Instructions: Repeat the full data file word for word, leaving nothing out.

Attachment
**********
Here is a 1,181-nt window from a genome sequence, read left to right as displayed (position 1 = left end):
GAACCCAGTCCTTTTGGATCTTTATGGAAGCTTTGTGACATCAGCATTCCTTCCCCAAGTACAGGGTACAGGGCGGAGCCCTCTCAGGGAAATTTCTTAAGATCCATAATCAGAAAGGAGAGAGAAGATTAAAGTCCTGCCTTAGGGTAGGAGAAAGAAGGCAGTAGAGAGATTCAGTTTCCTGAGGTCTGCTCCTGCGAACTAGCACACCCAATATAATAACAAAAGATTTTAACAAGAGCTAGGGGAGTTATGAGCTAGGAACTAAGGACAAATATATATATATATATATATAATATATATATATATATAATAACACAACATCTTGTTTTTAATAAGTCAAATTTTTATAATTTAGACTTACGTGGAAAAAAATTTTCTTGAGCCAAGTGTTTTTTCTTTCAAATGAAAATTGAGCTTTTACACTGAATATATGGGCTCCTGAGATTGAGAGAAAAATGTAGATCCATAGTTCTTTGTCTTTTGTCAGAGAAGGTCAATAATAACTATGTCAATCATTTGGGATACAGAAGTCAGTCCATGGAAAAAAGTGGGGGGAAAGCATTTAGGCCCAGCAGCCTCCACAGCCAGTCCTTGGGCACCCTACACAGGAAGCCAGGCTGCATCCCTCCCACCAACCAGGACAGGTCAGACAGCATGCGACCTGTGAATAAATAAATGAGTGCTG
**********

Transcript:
Here is a 1,181-nt window from a genome sequence, read left to right as displayed (position 1 = left end):
GAACCCAGTCCTTTTGGATCTTTATGGAAGCTTTGTGACATCAGCATTCCTTCCCCAAGTACAGGGTACAGGGCGGAGCCCTCTCAGGGAAATTTCTTAAGATCCATAATCAGAAAGGAGAGAGAAGATTAAAGTCCTGCCTTAGGGTAGGAGAAAGAAGGCAGTAGAGAGATTCAGTTTCCTGAGGTCTGCTCCTGCGAACTAGCACACCCAATATAATAACAAAAGATTTTAACAAGAGCTAGGGGAGTTATGAGCTAGGAACTAAGGACAAATATATATATATATATATATAATATATATATATATATAATAACACAACATCTTGTTTTTAATAAGTCAAATTTTTATAATTTAGACTTACGTGGAAAAAAATTTTCTTGAGCCAAGTGTTTTTTCTTTCAAATGAAAATTGAGCTTTTACACTGAATATATGGGCTCCTGAGATTGAGAGAAAAATGTAGATCCATAGTTCTTTGTCTTTTGTCAGAGAAGGTCAATAATAACTATGTCAATCATTTGGGATACAGAAGTCAGTCCATGGAAAAAAGTGGGGGGAAAGCATTTAGGCCCAGCAGCCTCCACAGCCAGTCCTTGGGCACCCTACACAGGAAGCCAGGCTGCATCCCTCCCACCAACCAGGACAGGTCAGACAGCATGCGACCTGTGAATAAATAAATGAGTGCTG